And maybe this is also part of the detachment of such a relationship. Letting go, also in regards of someone else falling in the same trap. I btw. know perfectly well why I fell in the trap of BPD. Some sort of lonely child/abandoned child (my BPD gf) combination with me seeing this beautiful girl as the crown of everything that was going good at the time (great work, friends, great everything!)
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hithere
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« Reply #7 on: January 23, 2013, 02:07:18 PM »

Turtle is right, they will probably think you are crazy and just ignore whatever you say.  This also might result in reprisals from you exBPD, she could start contacting your friends or future love interests.

Really it is beyond your responsibility and control, it will probably just hold you back from moving on.

Anyways this subject has been covered quite extensively in the past, try the search feature to read more.
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myself
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« Reply #8 on: January 23, 2013, 02:57:24 PM »

The only person I'd want to warn, and this would mean going back in time which is not possible, would be Myself. And guess what? I most likely wouldn't listen to myself about it, either, being too much in love back then (honeymoon phase). Plus: I wouldn't have learned some of the important lessons I've been going through. So even if I did walk out of this last relationship much earlier, I may have found myself in another just like it. Getting to where we don't even have to warn ourselves is where we'll be our best.
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turtle
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« Reply #9 on: January 23, 2013, 03:04:41 PM »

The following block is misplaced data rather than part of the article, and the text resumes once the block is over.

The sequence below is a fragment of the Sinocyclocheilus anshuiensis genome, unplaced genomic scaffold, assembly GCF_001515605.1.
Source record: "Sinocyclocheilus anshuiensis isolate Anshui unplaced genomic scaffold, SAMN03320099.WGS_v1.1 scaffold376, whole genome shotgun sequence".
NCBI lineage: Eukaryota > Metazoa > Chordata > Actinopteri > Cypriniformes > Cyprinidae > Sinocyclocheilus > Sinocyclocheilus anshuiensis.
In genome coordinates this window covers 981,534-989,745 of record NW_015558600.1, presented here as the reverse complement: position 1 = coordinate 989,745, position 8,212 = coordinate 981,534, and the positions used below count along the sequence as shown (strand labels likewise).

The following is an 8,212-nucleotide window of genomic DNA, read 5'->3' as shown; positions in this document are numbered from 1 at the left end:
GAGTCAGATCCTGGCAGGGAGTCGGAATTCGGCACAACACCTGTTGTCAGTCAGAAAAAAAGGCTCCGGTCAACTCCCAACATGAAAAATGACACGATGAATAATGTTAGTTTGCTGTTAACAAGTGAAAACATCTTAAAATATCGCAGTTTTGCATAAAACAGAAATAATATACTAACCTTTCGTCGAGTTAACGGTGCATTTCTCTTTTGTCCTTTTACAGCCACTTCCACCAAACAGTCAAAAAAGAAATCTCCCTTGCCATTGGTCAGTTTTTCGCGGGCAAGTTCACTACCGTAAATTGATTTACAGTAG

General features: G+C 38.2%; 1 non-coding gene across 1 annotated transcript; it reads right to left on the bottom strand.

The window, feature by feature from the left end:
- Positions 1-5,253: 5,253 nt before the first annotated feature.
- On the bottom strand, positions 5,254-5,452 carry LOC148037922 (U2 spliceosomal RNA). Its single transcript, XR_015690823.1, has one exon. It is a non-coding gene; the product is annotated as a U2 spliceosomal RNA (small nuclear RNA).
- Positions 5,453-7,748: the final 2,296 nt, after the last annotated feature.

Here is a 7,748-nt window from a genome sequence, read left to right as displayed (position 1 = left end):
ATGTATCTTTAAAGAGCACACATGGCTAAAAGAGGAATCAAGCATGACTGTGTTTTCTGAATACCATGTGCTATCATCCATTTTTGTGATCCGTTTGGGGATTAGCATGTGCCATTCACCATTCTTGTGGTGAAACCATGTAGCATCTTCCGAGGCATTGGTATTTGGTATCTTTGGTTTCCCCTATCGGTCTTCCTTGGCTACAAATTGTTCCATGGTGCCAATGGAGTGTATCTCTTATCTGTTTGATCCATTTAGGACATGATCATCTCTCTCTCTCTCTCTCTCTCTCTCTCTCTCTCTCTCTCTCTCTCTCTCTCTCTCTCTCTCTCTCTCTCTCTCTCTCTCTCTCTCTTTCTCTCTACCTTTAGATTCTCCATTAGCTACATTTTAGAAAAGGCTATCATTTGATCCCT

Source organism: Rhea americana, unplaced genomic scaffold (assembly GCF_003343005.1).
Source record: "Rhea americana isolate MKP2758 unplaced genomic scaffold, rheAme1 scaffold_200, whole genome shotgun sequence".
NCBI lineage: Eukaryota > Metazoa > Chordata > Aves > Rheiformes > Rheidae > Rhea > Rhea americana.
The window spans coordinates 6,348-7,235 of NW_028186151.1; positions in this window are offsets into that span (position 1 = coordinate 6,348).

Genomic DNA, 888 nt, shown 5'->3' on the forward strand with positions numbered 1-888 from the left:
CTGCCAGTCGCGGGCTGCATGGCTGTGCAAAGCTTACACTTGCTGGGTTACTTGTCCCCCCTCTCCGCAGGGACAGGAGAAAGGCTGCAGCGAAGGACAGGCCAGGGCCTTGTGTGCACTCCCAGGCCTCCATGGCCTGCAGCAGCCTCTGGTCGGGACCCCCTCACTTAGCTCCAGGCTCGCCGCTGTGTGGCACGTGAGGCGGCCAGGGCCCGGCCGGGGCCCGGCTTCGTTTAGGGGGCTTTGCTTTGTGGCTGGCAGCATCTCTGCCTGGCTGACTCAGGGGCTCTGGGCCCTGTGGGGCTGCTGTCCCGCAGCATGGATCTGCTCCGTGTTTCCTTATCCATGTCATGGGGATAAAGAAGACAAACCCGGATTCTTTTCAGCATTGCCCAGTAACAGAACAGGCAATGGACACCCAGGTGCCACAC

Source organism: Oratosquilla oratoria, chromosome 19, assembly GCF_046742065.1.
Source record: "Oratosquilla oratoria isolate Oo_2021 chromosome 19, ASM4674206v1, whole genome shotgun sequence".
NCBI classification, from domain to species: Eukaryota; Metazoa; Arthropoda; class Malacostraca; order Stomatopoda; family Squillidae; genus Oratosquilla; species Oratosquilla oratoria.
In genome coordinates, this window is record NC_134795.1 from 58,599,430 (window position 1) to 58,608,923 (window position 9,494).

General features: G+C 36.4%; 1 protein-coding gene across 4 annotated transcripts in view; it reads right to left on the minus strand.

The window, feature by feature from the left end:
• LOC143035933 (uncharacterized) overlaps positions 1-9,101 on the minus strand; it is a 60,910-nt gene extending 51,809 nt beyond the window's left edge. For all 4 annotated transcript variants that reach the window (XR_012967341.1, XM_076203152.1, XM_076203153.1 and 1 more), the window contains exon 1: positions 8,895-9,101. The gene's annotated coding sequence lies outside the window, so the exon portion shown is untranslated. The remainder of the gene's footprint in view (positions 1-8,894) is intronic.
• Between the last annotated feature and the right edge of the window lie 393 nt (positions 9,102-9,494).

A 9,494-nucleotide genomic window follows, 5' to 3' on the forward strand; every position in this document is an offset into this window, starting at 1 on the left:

Getting to where we don't even have to warn ourselves is where we'll be our best.

Doing the right thing (click to insert in post)
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« Reply #10 on: January 23, 2013, 03:19:57 PM »

100% NO!

Major  Red flag/bad  (click to insert in post) on someone walking in and try to "warn" me without me asking or knowing them. This would be right out scary with someone thinking they can justify to cross my boundaries of personal life. Very much like a BPD would. It would mean this person takes their feelings and consider them as facts.

I'm sorry for being so harsh, but this really would be my reaction. I'm an adjlt with my own responsabilities. It's like telling parents how they should raise their kids, because you know better than them.
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Newton
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« Reply #11 on: January 23, 2013, 03:41:41 PM »

harmkrakow... .  i posted an almost identical response to someone a week ... .  ish ago... .  this feeling arises a lot on leaving (T-shirt in my closet!... .  well worn   )... .  

I'd suggest some reading on "drama triangles"... .  specifically the "persecutor role" in response to your thread topic.
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« Reply #12 on: January 23, 2013, 06:24:40 PM »

[W]ould you warn them? For the main reason that you don't want other people to suffer the way you did. It can even be done by a simple email (or link to this forum).

No. As the rejected party, I do have a dog in this fight.  Any protestations of desire to protect someone to the contrary, there is no way I could assure myself or anyone else that I'm not motivated by resentment and vindictiveness. I'm not willing to risk damage to my own credibility.